In some embodiments, the analyzer system of the invention includes a sampling system for introducing an aliquot of a sample into the single particle analyzer for analysis. Any mechanism that can introduce a sample may be used. Samples can be drawn up using either vacuum from the pump or pressure applied to the sample that would push liquid into the tube, or by any other mechanism that serves to introduce the sample into the sampling tube. Generally, but not necessarily, the sampling system introduces a sample of known sample volume into the single particle analyzer; in some embodiments where the presence or absence of a particle or particles is detected, precise knowledge of sample size is not critical. In preferred embodiments the sampling system provides automated sampling for a single sample or a plurality of samples. In embodiments where a sample of known volume is introduced into the system, the sampling system provides a sample for analysis of more than about 0.0001, 0.001, 0.01, 0.1, 1, 2, 5, 10, 20, 30, 40, 50, 60, 70, 80, 90, 100, 150, 200, 500, 1000, 1500, or 2000 ul. In some embodiments the sampling system provides a sample for analysis of less than about 2000, 1000, 500, 200, 100, 90, 80, 70, 60, 50, 40, 30, 20, 10, 5, 2, 1, 0.1, 0.01, or 0.001 ul. In some embodiments the sampling system provides a sample for analysis of between about 0.01 and 1500 ul, or about 0.1 and 1000 ul, or about 1 and 500 ul, or about 1 and 100 ul, or about 1 and 50 ul, or about 1 and 20 ul. In some embodiments, the sampling system provides a sample for analysis between about 5 ul and 200 ul, or about 5 ul and about 100 ul, or about 5 ul and 50 ul. In some embodiments, the sampling system provides a sample for analysis between about 10 ul and 200 ul, or between about 10 ul and 100 ul, or between about 10 ul and 50 ul. In some embodiments, the sampling system provides a sample for analysis between about 0.5 ul and about 50 ul. In some embodiments, the sampling system provides a sample for analysis of about 1, 2, 3, 4, 5, 6, 7, 8, 9, 10, 15, 20, 25, 30, 35, 40, 45, 50, 60, 70, 80, 90,100, 150, 200, 500, 1000, or 2000 ul. In some embodiments, the sampling system provides a sample for analysis of about 50 ul. In some embodiments, the sampling system provides a sample for analysis of about 25 ul. In some embodiments, the sampling system provides a sample for analysis of about 10 ul. The sampling system may provide a sample size larger than that actually analyzed. For example, the sampling system may draw up about 25 ul, or about 20 ul, or about 15 ul, or about 10 ul, of sample, of which only about 1 to about 5 ul is analyzed.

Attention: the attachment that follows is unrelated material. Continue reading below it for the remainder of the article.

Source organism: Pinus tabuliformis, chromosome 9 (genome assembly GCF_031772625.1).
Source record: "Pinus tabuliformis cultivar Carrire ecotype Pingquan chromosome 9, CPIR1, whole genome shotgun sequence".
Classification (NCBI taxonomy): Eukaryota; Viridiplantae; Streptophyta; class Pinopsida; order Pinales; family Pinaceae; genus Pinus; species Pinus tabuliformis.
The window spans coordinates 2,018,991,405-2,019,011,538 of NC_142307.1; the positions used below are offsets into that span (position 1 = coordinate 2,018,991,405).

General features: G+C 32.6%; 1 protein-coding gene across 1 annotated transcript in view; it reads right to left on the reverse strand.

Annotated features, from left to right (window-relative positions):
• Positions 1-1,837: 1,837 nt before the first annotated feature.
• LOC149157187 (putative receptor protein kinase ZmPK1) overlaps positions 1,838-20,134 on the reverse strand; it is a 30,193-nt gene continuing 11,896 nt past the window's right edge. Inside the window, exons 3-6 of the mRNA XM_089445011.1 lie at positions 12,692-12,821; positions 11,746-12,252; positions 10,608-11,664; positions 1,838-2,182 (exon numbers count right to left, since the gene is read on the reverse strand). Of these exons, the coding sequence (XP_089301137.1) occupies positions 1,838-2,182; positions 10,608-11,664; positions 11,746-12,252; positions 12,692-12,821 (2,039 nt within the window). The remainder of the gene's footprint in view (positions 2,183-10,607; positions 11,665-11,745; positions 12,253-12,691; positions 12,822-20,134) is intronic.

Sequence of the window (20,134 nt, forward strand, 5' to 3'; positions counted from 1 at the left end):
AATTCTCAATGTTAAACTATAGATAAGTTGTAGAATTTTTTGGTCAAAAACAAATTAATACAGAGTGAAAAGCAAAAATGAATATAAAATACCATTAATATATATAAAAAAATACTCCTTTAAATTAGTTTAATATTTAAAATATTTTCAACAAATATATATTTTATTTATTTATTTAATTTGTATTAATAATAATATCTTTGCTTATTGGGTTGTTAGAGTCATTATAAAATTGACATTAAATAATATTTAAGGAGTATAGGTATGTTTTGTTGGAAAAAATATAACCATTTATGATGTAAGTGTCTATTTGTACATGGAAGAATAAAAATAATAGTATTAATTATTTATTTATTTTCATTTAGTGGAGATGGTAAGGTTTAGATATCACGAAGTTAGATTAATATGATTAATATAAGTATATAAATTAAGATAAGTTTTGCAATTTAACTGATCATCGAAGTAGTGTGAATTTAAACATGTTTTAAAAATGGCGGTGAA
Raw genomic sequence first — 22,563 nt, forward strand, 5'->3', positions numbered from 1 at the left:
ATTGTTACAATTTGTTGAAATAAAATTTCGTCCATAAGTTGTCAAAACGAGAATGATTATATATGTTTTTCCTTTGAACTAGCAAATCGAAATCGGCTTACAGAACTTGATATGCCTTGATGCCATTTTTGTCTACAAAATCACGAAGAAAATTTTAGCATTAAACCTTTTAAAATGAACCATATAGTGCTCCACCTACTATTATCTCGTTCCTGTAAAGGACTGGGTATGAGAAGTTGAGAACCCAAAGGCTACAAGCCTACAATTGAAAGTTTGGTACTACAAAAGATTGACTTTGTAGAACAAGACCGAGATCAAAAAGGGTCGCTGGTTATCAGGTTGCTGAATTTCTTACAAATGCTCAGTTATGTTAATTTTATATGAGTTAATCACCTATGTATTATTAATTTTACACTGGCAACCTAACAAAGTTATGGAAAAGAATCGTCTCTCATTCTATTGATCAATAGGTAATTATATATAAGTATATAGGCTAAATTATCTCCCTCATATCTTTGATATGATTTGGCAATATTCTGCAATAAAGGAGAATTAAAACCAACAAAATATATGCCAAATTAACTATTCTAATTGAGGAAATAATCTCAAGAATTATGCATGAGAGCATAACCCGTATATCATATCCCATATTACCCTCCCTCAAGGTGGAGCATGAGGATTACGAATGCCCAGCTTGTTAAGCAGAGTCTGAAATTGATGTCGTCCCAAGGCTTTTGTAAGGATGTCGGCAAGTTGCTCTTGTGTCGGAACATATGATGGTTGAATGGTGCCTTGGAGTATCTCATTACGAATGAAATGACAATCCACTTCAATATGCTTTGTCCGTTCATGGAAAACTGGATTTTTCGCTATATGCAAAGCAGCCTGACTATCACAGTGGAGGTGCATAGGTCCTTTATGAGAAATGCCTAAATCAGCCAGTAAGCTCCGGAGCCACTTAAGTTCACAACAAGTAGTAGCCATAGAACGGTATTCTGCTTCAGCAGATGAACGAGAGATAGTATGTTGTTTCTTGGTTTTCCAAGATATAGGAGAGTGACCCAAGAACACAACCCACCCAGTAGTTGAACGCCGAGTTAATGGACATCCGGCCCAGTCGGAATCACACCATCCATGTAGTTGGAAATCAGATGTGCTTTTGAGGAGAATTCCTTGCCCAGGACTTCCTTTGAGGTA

In some embodiments, the sampling system provides a sample size that can be varied from sample to sample. In these embodiments, the sample size may be any one of the sample sizes described herein, and may be changed with every sample, or with sets of samples, as desired.

Sample volume accuracy, and sample to sample volume precision of the sampling system, are as required for the analysis at hand. In some embodiments, the precision of the sampling volume is determined by the pumps used, typically represented by a CV of less than about 50, 40, 30, 20, 10, 5, 4, 3, 2, 1, 0.5, 0.1, 0.05, or 0.01% of sample volume. In some embodiments, the sample to sample precision of the sampling system is represented by a CV of less than about 50, 40, 30, 20, 10, 5, 4, 3, 2, 1, 0.5, 0.1, 0.05, or 0.01%. In some embodiments, the intra-assay precision of the sampling system is represented by a CV of less than about 10, 5, 1, 0.5, or 0.1%. In some embodiments, the intra-assay precision of the sampling system shows a CV of less than about 5%. In some embodiments, the interassay precision of the sampling system is represented by a CV of less than about 10, 5, or 1%. In some embodiments, the interassay precision of the sampling system shows a CV of less than about 5%.

In some embodiments, the sampling system provides low sample carryover, advantageous in that an additional wash step is not required between samples. Thus, in some embodiments, sample carryover is less than about 1, 0.5, 0.1, 0.05, 0.04, 0.03, 0.02, 0.01, 0.005, or 0.001%. In some embodiments, sample carryover is less than about 0.02%. In some embodiments, sample carryover is less than about 0.01%.

In some embodiments the sampler provides a sample loop. In these embodiments, multiple samples are drawn into tubing sequentially and each is separated from the others by a “plug” of buffer. The samples typically are read one after the other with no flushing in between. Flushing is done once at the end of the loop. It is possible to recover each plug in, e.g., a separate well of a microtiter plate.

The sampling system may be adapted for use with standard assay equipment, for example, a 96-well microtiter plate, or, preferably, a 384-well plate. In some embodiments the system includes a 96 well plate positioner and a mechanism to dip the sample tube into and out of the wells, e.g., a mechanism providing movement along the X, Y, and Z axes. In some embodiments, the sampling system provides multiple sampling tubes; e.g., multiple tubes that “sip” from a row of 8 wells on a microtiter plate. In some embodiments, all samples from the multiple tubes are analyzed on one detector; in other embodiments, multiple single molecule detectors may be connected to the sample tubes. Samples may be prepared by steps that include operations performed on sample in the wells of the plate prior to sampling by the sampling system, or sample may be prepared within the analyzer system, or some combination of both.

2. Sample Recovery